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Before most orchestra concerts, audiences are asked to put away their cellphones. But Friday night at the Tobin Center for the Performing Arts, the San Antonio Symphony’s conductor, Sebastian Lang-Lessing, will encourage audience members to keep their phones at the ready – even to turn up the volume.
Composer Tan Dun’s Passacaglia: Secret of Wind and Birds invites people in the seats to participate, via a downloadable app that provides a sound recording of birdsong-like whistles and light wind and string instrumentation.
The download and a clickable, 55-second audio file are available free here.
The recording uses Chinese instruments to imitate birdsong, Lang-Lessing said. “With this composition, we are brought back to our roots of music making, when music was meant to be a communication with nature.”
The orchestra’s professional musicians also will participate with their phones, and with singing, speaking, whistling, and snapping. “It’s a very accessible piece, very thrilling, with all these effects,” Lang-Lessing said. “And it’s what music is about, a way to communicate. The cellphone is a great symbol for that.”
The 12-minute composition was originally commissioned by Carnegie Hall in New York for the National Youth Orchestra of the United States and debuted in 2015 at Purchase College. A composition based on audience participation is unusual enough to have earned Tan a spot on a 2018 Oklahoma City Philharmonic program called “The Rebels,” along with French composer Hector Berlioz and Beethoven’s Ninth Symphony.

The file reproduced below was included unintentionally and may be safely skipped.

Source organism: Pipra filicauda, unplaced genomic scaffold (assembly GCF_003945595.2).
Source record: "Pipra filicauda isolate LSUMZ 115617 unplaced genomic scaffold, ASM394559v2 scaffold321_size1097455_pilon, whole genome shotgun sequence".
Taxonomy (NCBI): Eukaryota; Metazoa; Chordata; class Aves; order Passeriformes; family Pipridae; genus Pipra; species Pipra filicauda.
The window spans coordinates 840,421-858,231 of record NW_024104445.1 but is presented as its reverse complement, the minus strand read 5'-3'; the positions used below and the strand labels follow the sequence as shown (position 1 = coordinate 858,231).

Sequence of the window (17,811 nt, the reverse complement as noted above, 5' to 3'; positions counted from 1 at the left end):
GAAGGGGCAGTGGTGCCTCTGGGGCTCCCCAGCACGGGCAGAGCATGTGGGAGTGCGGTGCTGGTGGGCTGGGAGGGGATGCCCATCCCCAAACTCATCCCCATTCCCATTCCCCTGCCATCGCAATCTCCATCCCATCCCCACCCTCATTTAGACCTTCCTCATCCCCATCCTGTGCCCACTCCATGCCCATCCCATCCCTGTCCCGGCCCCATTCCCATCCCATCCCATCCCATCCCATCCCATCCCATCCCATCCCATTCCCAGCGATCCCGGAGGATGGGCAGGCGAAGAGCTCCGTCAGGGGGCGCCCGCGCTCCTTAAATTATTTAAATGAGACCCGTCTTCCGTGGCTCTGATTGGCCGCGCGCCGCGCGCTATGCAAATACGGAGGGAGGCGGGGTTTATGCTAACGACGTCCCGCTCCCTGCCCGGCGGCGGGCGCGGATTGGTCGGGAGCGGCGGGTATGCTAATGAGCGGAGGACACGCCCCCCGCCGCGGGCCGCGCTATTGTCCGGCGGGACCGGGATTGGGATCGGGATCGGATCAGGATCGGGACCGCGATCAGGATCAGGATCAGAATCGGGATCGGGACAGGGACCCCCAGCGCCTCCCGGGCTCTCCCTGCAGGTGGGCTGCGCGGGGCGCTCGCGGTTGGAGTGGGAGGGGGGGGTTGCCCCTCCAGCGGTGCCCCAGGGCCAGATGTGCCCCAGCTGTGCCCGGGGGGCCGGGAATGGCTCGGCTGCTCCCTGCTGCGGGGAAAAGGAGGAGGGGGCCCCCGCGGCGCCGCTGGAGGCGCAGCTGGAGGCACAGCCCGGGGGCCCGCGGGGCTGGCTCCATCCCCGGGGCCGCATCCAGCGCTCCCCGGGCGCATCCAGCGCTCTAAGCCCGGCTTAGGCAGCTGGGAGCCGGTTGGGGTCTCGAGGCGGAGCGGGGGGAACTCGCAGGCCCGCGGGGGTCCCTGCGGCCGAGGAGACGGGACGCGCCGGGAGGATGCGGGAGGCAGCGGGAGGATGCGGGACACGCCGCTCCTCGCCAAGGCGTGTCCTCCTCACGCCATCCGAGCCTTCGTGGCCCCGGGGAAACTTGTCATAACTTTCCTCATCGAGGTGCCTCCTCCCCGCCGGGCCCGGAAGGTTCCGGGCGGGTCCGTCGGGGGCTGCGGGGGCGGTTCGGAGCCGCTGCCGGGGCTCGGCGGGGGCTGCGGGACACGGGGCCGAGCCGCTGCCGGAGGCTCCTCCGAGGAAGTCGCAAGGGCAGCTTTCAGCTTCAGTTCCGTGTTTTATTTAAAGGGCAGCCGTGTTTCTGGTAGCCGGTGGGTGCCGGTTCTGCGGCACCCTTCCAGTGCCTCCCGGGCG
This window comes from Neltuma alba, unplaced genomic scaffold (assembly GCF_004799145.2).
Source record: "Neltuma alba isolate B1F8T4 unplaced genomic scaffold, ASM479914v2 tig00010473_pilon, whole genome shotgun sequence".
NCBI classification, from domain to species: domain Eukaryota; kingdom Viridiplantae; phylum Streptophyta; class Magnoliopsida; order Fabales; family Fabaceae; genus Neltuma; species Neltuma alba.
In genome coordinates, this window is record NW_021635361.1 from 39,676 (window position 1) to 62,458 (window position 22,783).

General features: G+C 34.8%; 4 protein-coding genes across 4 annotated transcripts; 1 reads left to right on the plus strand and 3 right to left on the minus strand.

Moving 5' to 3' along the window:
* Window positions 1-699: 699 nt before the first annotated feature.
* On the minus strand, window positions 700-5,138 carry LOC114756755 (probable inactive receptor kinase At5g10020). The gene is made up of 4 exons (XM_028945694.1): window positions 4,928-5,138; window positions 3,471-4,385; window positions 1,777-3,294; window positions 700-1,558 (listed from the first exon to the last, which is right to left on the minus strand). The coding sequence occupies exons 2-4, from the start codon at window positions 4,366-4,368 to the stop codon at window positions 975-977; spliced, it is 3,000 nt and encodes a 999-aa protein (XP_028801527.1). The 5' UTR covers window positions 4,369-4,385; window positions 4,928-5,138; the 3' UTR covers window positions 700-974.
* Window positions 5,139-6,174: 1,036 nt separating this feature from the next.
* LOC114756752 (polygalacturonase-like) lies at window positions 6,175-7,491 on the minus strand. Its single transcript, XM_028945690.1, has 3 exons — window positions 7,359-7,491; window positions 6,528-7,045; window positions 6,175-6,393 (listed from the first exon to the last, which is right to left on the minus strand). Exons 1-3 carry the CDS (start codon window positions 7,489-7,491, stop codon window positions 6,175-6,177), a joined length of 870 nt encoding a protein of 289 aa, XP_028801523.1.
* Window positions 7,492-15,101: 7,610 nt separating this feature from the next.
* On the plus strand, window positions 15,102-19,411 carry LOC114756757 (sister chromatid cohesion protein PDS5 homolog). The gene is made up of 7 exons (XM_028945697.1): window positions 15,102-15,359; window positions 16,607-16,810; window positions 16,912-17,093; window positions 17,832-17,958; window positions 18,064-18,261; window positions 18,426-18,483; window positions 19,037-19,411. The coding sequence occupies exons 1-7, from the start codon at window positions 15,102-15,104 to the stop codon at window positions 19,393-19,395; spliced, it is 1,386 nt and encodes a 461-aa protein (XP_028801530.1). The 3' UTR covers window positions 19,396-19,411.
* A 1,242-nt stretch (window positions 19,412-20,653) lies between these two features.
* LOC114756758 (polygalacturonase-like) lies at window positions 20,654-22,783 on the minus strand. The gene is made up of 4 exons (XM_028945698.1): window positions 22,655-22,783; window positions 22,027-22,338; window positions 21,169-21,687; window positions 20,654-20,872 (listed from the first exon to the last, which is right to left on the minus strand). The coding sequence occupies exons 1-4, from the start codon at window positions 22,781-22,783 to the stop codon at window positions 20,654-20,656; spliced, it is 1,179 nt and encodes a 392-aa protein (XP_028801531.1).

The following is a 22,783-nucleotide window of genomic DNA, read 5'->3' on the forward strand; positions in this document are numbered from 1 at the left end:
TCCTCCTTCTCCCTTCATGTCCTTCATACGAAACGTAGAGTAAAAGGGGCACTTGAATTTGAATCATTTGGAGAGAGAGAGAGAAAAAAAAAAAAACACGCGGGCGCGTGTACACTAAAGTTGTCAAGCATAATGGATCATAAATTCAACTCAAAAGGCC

In fact, Lang-Lessing is somewhat of a rebel himself. He said he’d love to see cellphones come out regularly during concerts – not simply for reading regular Facebook posts but to have audience members share their excitement about performances.
“I want people to use Twitter, Snapchat, Facebook during the concert. … If you’re really excited about something, you have to let it out” while it’s happening, he said.
Though such direct audience engagement as in the Passacaglia is unprecedented locally, Lang-Lessing said the Symphony has been creatively engaging its community during his tenure as its onstage leader, since 2010. In presenting the great works of classical music on a weekly basis, he said, “We are doing this for the community of San Antonio, and we really want to be the most accessible Symphony in the world.”
Tickets for the Friday and Saturday Jan. 11-12 evening concerts, with Brahms’s Symphony No. 4 and Mozart’s Concerto No. 20 also on the program, are available here.